Thoracic Epidural Analgesia (thoracic + epidural_analgesia)

Distribution by Scientific Domains


Selected Abstracts


Thoracic epidural anaesthesia and analgesia: United Kingdom practice

ACTA ANAESTHESIOLOGICA SCANDINAVICA, Issue 9 2000
F. O'Higgins
Background: Thoracic epidural analgesia has become increasingly practised in recent years. Complications are rare but potentially serious and, consequently, careful evaluation is required before undertaking this technique. The practice surrounding this procedure varies widely amongst anaesthetists. Methods: A postal survey to examine the practice of thoracic epidural analgesia was sent to all Royal College of Anaesthetists tutors in the United Kingdom. Results: Responses were received from 240 tutors, representing a return rate of 83%. When obtaining consent for thoracic epidural cannulation, 42% of respondents mentioned risk of a dural tap complication and 11% mentioned neurological damage. Fifty percent of respondents performed epidural cannulation following induction of general anaesthesia. The practice of epidural insertion in patients with abnormal coagulation varied, although over 80% of respondents did not consider concurrent treatment with either aspirin or non-steroidal anti-inflammatory drugs a contraindication. Sterile precautions for epidural insertion also varied between anaesthetists. Postoperatively, 95% of respondents used an opioid-based bupivacaine solution for epidural infusions, and these were most commonly nursed on general surgical wards (63%). Seventy-eight percent of hospitals provided an acute pain team to review epidural analgesia. Conclusion: In the United Kingdom, there is little consensus in the practice of thoracic epidural analgesia relating to the issues of informed consent, epidural cannulation in patients with deranged clotting and the sterile precautions taken prior to performing epidural insertion. Most respondents use an opioid-based bupivacaine solution to provide postoperative epidural analgesia. Most hospitals in the UK now provide an acute pain service for thoracic epidural follow-up. [source]


Does thoracic epidural analgesia improve systolic and diastolic functions by improved myocardial oxygenation in patients with coronary artery disease?

ACTA ANAESTHESIOLOGICA SCANDINAVICA, Issue 5 2009
S.-E. RICKSTEN
No abstract is available for this article. [source]


High thoracic epidural analgesia improves left ventricular function in patients with ischemic heart

ACTA ANAESTHESIOLOGICA SCANDINAVICA, Issue 5 2009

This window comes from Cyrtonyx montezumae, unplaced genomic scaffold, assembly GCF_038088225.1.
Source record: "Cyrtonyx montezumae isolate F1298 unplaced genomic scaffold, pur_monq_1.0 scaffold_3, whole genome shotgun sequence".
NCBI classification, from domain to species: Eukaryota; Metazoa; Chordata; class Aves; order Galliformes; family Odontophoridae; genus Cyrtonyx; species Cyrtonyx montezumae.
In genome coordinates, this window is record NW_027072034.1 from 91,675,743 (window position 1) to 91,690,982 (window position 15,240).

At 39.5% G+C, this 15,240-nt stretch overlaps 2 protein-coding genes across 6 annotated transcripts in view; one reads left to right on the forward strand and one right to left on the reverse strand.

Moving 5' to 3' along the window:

C.-J. JAKOBSEN
Background: In patients with ischemic heart disease, high thoracic epidural analgesia (HTEA) has been proposed to improve myocardial function. Tissue Doppler Imaging (TDI) is a tool for quantitative determination of myocardial systolic and diastolic velocities and a derivative of TDI is tissue tracking (TT), which allows quantitative assessment of myocardial systolic longitudinal displacement during systole. The purpose of this study was to evaluate the effect of thoracic epidural analgesia on left ventricular (LV) systolic and diastolic function by means of two-dimensional (2D) echocardiography and TDI in patients with ischemic heart disease. Methods: The effect of a high epidural block (at least Th1,Th5) on myocardial function in patients (N=15) with ischemic heart disease was evaluated. Simpson's 2D volumetric method was used to quantify LV volume and ejection fraction. Systolic longitudinal displacement was assessed by the TT score index and the diastolic function was evaluated from changes in early (E,) and atrial (A,) peak velocities during diastole. Results: After HTEA, 2D measures of left ventricle function improved significantly together with the mean TT score index [from 5.87 1.53 to 6.86 1.38 (P<0.0003)], reflecting an increase in LV global systolic function and longitudinal systolic displacement. The E,/A, ratio increased from 0.75 0.27 to 1.09 0.32 (P=0.0026), indicating improved relaxation. Conclusion: A 2D-echocardiography in combination with TDI indicates both improved systolic and diastolic function after HTEA in patients with ischemic heart disease. [source]


Patterns in current anaesthesiological peri-operative practice for colonic resections: a survey in five northern-European countries

ACTA ANAESTHESIOLOGICA SCANDINAVICA, Issue 9 2006
P. Hannemann
Background:, For colorectal surgery, evidence suggests that optimal management includes: no pre-operative fasting, a thoracic epidural analgesia continued for 2 days post-operatively, and avoidance of fluid overload. In addition, no long-acting benzodiazepines on the day of surgery and use of short-acting anaesthetic medication may be beneficial. We examined whether these strategies have been adopted in five northern-European countries. Methods:, In 2003, a questionnaire concerning peri-operative anaesthetic routines in elective, open colonic cancer resection was sent to the chief anaesthesiologist in 258 digestive surgical centres in Scotland, the Netherlands, Denmark, Sweden and Norway. Results:, The response rate was 74% (n = 191). Although periods of pre-operative fasting up to 48 h were reported, most (> 85%) responders in all countries declared to adhere to guidelines for pre-operative fasting and oral clear liquids were permitted until 2,3 h before anaesthesia. Solid food was permitted up to 6,8 h prior to anaesthesia. In all countries more than 85% of the responders indicated that epidural anaesthesia was routinely used. Except for Denmark, long-acting benzodiazepines were still widely used. Short-acting anaesthetics were used in all countries except Scotland where isoflurane is the anaesthetic of choice. With the exception of Denmark, intravenous fluids were used unrestrictedly. Conclusion:, In northern Europe, most anaesthesiologists adhere to evidence-based optimal management strategies on pre-operative fasting, thoracic epidurals and short-acting anaesthetics. However, premedication with longer-acting agents is still common. Avoidance of fluid overload has not yet found its way into daily practice. This may leave patients undergoing elective colonic surgery at risk of oversedation and excessive fluid administration with potential adverse effects on surgical outcome. [source]